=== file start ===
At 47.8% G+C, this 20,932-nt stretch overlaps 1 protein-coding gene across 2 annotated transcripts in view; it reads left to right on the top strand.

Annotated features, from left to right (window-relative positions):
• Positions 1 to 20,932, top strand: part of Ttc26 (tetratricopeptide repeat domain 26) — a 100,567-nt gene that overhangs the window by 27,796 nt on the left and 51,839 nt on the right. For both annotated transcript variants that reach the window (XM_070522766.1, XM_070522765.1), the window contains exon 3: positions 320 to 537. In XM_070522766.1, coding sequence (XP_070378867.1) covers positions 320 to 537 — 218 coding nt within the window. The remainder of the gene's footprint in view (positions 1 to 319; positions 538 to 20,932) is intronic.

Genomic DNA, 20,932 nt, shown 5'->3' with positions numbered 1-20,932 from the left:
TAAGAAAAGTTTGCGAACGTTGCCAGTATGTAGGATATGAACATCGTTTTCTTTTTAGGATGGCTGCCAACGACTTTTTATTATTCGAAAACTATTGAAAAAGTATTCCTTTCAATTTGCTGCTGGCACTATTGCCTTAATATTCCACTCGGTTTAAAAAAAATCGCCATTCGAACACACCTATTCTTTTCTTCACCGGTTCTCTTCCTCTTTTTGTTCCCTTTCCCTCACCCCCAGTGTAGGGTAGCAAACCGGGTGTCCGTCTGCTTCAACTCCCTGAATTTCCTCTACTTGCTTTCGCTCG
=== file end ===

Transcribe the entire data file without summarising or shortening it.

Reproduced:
At 47.8% G+C, this 20,932-nt stretch overlaps 1 protein-coding gene across 2 annotated transcripts in view; it reads left to right on the top strand.

Annotated features, from left to right (window-relative positions):
• Positions 1 to 20,932, top strand: part of Ttc26 (tetratricopeptide repeat domain 26) — a 100,567-nt gene that overhangs the window by 27,796 nt on the left and 51,839 nt on the right. For both annotated transcript variants that reach the window (XM_070522766.1, XM_070522765.1), the window contains exon 3: positions 320 to 537. In XM_070522766.1, coding sequence (XP_070378867.1) covers positions 320 to 537 — 218 coding nt within the window. The remainder of the gene's footprint in view (positions 1 to 319; positions 538 to 20,932) is intronic.

Genomic DNA, 20,932 nt, shown 5'->3' with positions numbered 1-20,932 from the left:
TAAGAAAAGTTTGCGAACGTTGCCAGTATGTAGGATATGAACATCGTTTTCTTTTTAGGATGGCTGCCAACGACTTTTTATTATTCGAAAACTATTGAAAAAGTATTCCTTTCAATTTGCTGCTGGCACTATTGCCTTAATATTCCACTCGGTTTAAAAAAAATCGCCATTCGAACACACCTATTCTTTTCTTCACCGGTTCTCTTCCTCTTTTTGTTCCCTTTCCCTCACCCCCAGTGTAGGGTAGCAAACCGGGTGTCCGTCTGCTTCAACTCCCTGAATTTCCTCTACTTGCTTTCGCTCG